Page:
Cancer treatment can affect your desire or ability to be physically intimate. This can impact your relationship with your spouse or partner. This fact sheet covers the following:
- Changes that might happen to a person during treatment
- Talking with your doctor about intimacy
- Being open and honest with your sexual partner
- Getting care and support
Changes That Can Occur Because of Treatment
Cancer and its treatment can cause changes to the body of the person with cancer.
The following changes can occur for men:
Loss or decrease in sexual desire
Inability to get or maintain an erection
Pain during sex
Ejaculation or orgasm problems which may include premature ejaculation
The following changes can occur for women:
Pain during sex
Inability or difficulty having an orgasm
Decrease or loss of sexual desire
Talk to Your Doctor About Intimacy
It is important to talk with your doctor before being sexually active. Intimacy may involve a level of physical activity the doctor should know about. The medical team can prepare you for any physical changes that may arise during and after treatment, and recommend options to reduce discomfort. By speaking with your medical team, it may reduce feelings of anxiety around sex and raise levels of comfort with your partner.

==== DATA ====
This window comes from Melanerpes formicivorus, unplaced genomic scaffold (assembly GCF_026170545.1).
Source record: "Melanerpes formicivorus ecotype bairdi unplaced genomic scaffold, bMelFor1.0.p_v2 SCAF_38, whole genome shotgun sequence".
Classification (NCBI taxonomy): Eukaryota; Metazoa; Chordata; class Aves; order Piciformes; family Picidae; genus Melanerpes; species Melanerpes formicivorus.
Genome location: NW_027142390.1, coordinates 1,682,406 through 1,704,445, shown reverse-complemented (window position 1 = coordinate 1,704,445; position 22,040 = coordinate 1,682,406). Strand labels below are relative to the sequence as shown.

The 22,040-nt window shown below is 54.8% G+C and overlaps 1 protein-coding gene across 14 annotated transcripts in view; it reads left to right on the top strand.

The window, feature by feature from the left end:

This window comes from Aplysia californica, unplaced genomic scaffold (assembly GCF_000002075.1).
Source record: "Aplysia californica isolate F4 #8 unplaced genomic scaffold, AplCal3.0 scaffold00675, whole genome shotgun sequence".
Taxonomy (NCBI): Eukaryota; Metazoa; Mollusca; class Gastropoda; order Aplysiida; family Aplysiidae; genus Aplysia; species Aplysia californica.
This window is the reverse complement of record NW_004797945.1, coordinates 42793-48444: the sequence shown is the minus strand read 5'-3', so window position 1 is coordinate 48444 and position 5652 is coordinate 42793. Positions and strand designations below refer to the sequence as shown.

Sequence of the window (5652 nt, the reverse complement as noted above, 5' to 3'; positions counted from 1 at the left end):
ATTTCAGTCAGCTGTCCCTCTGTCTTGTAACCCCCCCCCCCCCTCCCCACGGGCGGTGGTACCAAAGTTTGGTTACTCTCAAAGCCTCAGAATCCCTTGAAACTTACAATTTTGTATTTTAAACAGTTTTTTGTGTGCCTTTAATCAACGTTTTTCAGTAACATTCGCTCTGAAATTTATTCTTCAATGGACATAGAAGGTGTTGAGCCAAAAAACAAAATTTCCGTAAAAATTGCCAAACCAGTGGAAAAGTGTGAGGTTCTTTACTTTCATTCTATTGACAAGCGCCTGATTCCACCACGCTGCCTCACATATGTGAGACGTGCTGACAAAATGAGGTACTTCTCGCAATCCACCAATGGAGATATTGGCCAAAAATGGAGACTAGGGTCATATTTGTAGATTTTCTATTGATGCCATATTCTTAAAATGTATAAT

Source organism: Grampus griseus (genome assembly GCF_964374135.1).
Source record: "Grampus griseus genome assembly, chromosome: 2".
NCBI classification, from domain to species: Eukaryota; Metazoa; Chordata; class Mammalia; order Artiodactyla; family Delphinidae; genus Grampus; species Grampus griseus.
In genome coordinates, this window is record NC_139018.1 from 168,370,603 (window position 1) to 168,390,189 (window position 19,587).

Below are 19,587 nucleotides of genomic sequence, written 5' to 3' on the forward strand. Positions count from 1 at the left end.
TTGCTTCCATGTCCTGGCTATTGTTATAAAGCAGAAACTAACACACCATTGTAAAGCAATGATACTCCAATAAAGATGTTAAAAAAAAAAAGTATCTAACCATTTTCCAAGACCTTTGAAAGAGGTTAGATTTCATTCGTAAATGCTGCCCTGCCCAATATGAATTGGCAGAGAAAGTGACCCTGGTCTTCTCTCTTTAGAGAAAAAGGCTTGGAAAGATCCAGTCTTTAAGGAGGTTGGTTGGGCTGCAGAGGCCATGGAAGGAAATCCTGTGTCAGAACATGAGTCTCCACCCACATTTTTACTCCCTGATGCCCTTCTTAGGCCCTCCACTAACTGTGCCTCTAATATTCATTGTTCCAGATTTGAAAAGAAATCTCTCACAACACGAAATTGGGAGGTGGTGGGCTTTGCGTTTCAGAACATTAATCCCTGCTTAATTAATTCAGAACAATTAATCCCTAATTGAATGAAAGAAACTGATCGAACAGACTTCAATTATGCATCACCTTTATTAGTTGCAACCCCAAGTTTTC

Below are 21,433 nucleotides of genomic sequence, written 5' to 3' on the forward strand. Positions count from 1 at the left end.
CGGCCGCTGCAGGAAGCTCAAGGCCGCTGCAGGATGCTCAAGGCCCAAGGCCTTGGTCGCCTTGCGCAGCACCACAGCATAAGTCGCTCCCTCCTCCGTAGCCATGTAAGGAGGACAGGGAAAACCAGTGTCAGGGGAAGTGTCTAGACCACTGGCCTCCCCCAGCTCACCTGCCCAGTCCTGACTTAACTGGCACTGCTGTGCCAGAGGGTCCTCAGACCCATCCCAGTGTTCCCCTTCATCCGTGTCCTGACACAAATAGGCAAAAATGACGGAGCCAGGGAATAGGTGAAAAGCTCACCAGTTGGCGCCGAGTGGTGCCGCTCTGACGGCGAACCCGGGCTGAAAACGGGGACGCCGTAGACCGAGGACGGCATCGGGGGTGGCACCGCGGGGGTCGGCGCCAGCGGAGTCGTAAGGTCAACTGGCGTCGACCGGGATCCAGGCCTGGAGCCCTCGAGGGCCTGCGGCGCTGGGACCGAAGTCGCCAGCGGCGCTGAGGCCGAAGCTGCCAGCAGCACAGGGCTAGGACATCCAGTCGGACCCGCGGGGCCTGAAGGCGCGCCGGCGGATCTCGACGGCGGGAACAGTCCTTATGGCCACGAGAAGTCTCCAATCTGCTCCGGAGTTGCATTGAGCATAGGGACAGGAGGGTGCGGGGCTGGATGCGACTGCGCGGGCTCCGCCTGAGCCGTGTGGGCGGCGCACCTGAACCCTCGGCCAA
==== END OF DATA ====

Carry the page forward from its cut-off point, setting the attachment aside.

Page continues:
Be Open With Your Partner or Spouse
Talk with your partner. Starting the conversation with your partner is an important first step to discuss intimacy concerns. Many partners need reassurance that the person with cancer still has an interest in them. You may also feel the same. Your partner may worry that expressing a wish to be intimate again may create a source of stress and discomfort for both of you. It is best to be open and explore these feelings together.
Be honest with your partner. Being truthful about your feelings towards intimacy can help your partner to be honest, too. Good communication is a necessary part of any relationship.
Talk about the physical closeness you need. Share how you feel about your body. You may be self-conscious about a scar or you may be coping with treatment side effects. Whatever your needs are—whether you feel a need for physical affection, or whether you are not yet interested in being physically intimate—let your partner know. Your partner is most likely waiting for your signal to know what to do, how to act and what you need.
Let yourself feel loved and cared for. Changes in our bodies can be difficult, no matter what age we are. Practice having compassion for yourself about any of the things you like about yourself, such as your intelligence, your faith, your laugh, your kindness and other positive qualities.
Be patient with yourself. The effects of cancer and treatment are not your fault. Be gentle with yourself and your body. Adjusting to treatment side effects and the emotional and physical changes of a cancer diagnosis is a personal experience. It is okay not to feel “ready” to be intimate.
Get Support When Needed
Join a support group. The effects of cancer can make you feel isolated and alone. Support groups are a chance to meet other people who understand your experience. CancerCare offers free support groups led by professional oncology social workers.
An oncology social worker can help. You are not going through this alone. Oncology social workers understand the difficult issues that come cancer and intimacy. CancerCare’s professional oncology social workers can help anyone affect by cancer, free of charge. Call 800-813-HOPE (4673) for help.
Edited by Cassie Spector, LMSW